A free trade agreement is designed to lower or, in some cases, eliminate tariffs on goods within specified trading regions. It removes import regulations and dismantles barriers, fostering easier access to goods, services, and government contracts. Additionally, the agreement includes provisions that offer legal protections for investments and intellectual property.

The United Kingdom and Israel signed a free trade agreement on February 18, 2019, ahead of the UK’s exit from the European Union. This agreement was designed to ensure that trade between the two countries would continue without disruptions after Brexit. It largely mirrors the trade provisions that were in place while the UK was a member of the EU. The agreement entered into force on January 1, 2021, after the end of the transition period for the UK’s withdrawal from the EU.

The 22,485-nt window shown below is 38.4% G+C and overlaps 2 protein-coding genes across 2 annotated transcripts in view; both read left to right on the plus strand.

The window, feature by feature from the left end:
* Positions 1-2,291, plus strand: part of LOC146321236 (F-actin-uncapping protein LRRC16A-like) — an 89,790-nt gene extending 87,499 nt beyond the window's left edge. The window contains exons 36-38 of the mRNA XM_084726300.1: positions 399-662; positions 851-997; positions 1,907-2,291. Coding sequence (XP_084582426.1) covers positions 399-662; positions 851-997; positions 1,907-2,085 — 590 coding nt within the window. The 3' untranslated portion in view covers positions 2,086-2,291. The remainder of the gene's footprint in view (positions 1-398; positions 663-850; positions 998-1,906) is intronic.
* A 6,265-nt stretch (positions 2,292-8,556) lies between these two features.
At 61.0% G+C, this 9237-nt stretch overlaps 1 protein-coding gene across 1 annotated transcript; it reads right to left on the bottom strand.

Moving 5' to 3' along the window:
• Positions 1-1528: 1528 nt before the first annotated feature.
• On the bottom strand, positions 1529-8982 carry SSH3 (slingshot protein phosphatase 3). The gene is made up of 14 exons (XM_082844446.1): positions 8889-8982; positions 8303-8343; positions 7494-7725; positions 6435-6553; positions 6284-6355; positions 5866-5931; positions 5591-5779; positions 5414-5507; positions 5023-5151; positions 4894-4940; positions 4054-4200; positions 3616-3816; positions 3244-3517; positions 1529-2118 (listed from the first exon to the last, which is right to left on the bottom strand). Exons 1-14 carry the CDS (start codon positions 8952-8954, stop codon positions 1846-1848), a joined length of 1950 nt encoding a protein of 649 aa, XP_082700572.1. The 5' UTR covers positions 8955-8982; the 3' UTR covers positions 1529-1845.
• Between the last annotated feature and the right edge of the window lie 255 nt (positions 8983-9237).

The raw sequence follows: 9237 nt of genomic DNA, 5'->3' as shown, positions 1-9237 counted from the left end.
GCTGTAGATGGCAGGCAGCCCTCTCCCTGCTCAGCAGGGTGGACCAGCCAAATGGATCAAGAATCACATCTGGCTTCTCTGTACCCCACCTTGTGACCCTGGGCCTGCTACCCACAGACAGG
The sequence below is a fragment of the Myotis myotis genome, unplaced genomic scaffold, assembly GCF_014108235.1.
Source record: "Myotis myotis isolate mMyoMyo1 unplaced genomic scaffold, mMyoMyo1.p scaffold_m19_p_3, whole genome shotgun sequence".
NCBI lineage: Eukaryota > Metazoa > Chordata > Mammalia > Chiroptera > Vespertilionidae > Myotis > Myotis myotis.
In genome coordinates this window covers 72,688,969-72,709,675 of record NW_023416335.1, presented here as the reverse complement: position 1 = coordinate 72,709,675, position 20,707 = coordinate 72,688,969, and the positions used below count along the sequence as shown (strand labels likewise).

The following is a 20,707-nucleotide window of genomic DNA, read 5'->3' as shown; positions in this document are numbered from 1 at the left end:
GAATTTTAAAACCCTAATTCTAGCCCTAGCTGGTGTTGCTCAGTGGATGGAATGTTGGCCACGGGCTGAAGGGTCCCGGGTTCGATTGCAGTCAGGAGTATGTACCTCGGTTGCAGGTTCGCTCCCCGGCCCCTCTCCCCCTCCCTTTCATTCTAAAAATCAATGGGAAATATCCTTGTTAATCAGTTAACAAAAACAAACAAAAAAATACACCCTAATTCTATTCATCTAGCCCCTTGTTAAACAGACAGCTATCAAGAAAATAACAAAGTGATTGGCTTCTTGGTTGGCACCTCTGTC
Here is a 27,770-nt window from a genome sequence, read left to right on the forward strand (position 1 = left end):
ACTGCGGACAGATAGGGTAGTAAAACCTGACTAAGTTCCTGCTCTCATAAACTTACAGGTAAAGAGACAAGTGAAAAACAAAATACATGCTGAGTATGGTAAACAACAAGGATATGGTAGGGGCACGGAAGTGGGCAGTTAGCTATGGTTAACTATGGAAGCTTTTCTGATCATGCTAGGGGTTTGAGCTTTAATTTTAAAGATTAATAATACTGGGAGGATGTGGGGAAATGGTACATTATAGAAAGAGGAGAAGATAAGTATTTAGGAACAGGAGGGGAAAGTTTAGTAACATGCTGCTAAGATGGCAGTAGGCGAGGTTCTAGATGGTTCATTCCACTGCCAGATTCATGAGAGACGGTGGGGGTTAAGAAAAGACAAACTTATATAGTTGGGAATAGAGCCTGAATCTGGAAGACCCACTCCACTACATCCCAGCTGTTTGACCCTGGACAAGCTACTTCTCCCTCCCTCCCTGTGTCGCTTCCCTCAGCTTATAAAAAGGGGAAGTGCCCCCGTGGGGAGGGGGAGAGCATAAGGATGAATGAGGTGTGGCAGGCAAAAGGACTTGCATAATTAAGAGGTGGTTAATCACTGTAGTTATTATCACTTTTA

The full document detailing the convention can be found here.

Convention on the Prevention of Double Taxation Between Israel – United Kingdom

Double taxation treaties are bilateral agreements. If two states are party to the agreement, it stipulates that the tax rules will apply to income and assets that are related to the two states. In addition, the treaties include principles for the exchange of information on tax issues between countries. The original tax treaty between Israel – United Kingdom entered into force in 1962. In 2019, an amending protocol to the treaty was signed due to Brexit. This amendment entered into force on 1/1/2020. For the full United Kingdom – Israel tax treaty click here.

Applicability of the MLI

Although Israel and the United Kingdom both signed the convention in 2017, the convention will not apply to the existing bilateral treaty. This is attributed to the fact that neither country listed the other in the reservation’s clause submitted to the OECD.

The full original agreement can be found on the Ministry of Finance website.

Residency for tax purposes in the United Kingdom